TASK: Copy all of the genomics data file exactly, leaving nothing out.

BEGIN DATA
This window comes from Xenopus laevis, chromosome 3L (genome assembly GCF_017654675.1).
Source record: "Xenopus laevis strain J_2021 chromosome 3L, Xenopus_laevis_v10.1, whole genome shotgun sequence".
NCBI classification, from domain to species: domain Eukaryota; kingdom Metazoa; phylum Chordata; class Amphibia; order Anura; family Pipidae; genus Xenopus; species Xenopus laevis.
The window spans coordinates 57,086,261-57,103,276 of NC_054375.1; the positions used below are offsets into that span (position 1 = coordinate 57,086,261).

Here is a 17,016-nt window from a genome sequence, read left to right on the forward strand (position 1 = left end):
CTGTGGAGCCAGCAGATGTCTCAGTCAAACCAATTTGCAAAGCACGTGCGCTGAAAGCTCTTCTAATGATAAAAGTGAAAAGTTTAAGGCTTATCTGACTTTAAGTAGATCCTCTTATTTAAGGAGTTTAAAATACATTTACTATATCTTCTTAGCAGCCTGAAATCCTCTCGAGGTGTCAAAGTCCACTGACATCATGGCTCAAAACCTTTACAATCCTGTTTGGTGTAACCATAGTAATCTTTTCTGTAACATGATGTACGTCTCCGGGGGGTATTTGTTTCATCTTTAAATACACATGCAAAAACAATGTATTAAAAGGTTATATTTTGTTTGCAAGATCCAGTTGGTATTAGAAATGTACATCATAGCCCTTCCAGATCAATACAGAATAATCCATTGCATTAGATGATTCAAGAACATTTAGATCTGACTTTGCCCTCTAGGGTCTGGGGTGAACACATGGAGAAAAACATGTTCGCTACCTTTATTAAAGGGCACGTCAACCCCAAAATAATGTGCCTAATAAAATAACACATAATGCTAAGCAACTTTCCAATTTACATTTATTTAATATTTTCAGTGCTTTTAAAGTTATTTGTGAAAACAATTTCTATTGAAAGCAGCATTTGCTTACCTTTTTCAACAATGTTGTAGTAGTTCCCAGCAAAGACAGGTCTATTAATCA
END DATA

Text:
This window comes from Xenopus laevis, chromosome 3L (genome assembly GCF_017654675.1).
Source record: "Xenopus laevis strain J_2021 chromosome 3L, Xenopus_laevis_v10.1, whole genome shotgun sequence".
NCBI classification, from domain to species: domain Eukaryota; kingdom Metazoa; phylum Chordata; class Amphibia; order Anura; family Pipidae; genus Xenopus; species Xenopus laevis.
The window spans coordinates 57,086,261-57,103,276 of NC_054375.1; the positions used below are offsets into that span (position 1 = coordinate 57,086,261).

Here is a 17,016-nt window from a genome sequence, read left to right on the forward strand (position 1 = left end):
CTGTGGAGCCAGCAGATGTCTCAGTCAAACCAATTTGCAAAGCACGTGCGCTGAAAGCTCTTCTAATGATAAAAGTGAAAAGTTTAAGGCTTATCTGACTTTAAGTAGATCCTCTTATTTAAGGAGTTTAAAATACATTTACTATATCTTCTTAGCAGCCTGAAATCCTCTCGAGGTGTCAAAGTCCACTGACATCATGGCTCAAAACCTTTACAATCCTGTTTGGTGTAACCATAGTAATCTTTTCTGTAACATGATGTACGTCTCCGGGGGGTATTTGTTTCATCTTTAAATACACATGCAAAAACAATGTATTAAAAGGTTATATTTTGTTTGCAAGATCCAGTTGGTATTAGAAATGTACATCATAGCCCTTCCAGATCAATACAGAATAATCCATTGCATTAGATGATTCAAGAACATTTAGATCTGACTTTGCCCTCTAGGGTCTGGGGTGAACACATGGAGAAAAACATGTTCGCTACCTTTATTAAAGGGCACGTCAACCCCAAAATAATGTGCCTAATAAAATAACACATAATGCTAAGCAACTTTCCAATTTACATTTATTTAATATTTTCAGTGCTTTTAAAGTTATTTGTGAAAACAATTTCTATTGAAAGCAGCATTTGCTTACCTTTTTCAACAATGTTGTAGTAGTTCCCAGCAAAGACAGGTCTATTAATCA